The connection between mental models and success in records management
Mental models are mental representations of reality. They provide a kind of scaffold that we use to understand the world and how the things in it are related. When we look at the world, we don't take in all of the information we see, we attribute significance to certain things because of the mental models that we have - and they become all that we see (there is a certain amount of debate about why this happens, but not that it happens). We develop mental models just by being in the world, based on the things that happen around us, and the things that we do and the strongest models are the ones that we use the most often.
The challenge of mental models is that we aren't generally aware of them.
They are often not what we say, but how we act, and we may not even be consciously aware of the difference.
You can see this in action if you've ever mapped a business process based on how people have told you it works, and then gone to watch them actually perform the task only to find it is very different - sometimes it is deliberate, but often it is inadvertent. The models for explaining and doing are different.
The challenge for us in records, is that the effectiveness of what we do, depends on how effectively we can match the mental models of the people creating records. And how effectively we can resolve the tension between the mental models of the people creating records, and those of the (often many) secondary users.
The challenge for everyone with mental models, is that they determine what we see. The only reason we see all the tasks in the process above is because we are unfamiliar with the process and know that we are unfamiliar and so are paying special attention.
Our mental models make us similarly blind.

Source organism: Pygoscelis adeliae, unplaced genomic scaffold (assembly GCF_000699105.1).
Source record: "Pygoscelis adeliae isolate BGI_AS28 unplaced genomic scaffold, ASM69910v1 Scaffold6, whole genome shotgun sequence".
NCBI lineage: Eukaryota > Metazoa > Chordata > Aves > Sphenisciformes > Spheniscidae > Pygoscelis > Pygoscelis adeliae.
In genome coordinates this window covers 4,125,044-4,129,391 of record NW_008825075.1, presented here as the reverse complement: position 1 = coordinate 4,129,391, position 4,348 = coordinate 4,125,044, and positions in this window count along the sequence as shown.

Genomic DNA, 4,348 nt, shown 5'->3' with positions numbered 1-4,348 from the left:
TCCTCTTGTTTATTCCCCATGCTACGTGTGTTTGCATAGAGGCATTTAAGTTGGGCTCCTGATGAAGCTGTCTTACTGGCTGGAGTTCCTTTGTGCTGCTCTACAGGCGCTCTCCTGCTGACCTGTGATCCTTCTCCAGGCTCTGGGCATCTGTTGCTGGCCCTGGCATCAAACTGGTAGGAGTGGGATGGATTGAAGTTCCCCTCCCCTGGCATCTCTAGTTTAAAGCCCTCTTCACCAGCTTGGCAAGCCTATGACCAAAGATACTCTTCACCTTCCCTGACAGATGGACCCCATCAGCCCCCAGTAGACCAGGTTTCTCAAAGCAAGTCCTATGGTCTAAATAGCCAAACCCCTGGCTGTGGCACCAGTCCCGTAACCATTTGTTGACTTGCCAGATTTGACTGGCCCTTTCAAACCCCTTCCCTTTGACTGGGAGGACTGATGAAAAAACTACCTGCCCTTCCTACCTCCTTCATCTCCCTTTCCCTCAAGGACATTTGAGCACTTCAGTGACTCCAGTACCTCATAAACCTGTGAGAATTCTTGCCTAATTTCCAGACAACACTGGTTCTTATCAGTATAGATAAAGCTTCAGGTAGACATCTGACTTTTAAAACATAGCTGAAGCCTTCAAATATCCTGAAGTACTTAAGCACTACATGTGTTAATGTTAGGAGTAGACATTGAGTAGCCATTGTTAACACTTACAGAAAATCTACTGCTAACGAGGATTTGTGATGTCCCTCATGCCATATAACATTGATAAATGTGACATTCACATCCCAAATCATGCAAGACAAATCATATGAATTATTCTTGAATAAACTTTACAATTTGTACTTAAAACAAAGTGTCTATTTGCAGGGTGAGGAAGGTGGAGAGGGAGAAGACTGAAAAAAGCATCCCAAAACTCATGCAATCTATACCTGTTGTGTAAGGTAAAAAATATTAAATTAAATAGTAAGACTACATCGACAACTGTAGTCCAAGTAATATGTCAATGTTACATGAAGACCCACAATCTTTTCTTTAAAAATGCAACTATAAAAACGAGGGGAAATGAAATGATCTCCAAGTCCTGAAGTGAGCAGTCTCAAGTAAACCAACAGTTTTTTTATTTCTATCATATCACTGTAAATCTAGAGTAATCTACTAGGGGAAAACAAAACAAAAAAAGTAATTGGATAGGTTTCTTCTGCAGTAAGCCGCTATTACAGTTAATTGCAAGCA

The interesting thing about this blindness though, is that just like the person above, what we are blind to is the things that we know, and the way it makes us think, yet it determines what we see.
We see functions, activites and transactions (or some variation) - and don't realise that we are structuring our thinking that way.
We see legislative compliance obligations, and don't realise that our thinking is being structured by them.
The problem with our mental models, is that they are mostly unconscious.
I think they're also heavily connected to our success, because when we build systems that don't match the mental models of the people we build them for, they find other systems and use those.
To be successful, our work needs to match the mental models of the people around us - at least insofar as we need them to buy into it, and understand it.
This means we need to build systems to match mental models that people can't generally tell us about, and we have to avoid structuring them based on our own mental models that we likely aren't aware of.
We also need to design programs that match the mental models of the business stakeholders and executives whose support we need to execute them.
The hard question is how do we become aware of the mental models that people have?If we are aware of them, we have a better chance of designing things that match them, or being able to work to help them understand their own mental models so that we can help them change them when things need to change.
The other hard question is how do we become aware of our own mental models so we can avoid designing things in ways that seem completely sensible to us, and completely nonsensical to the people who we most need to use them?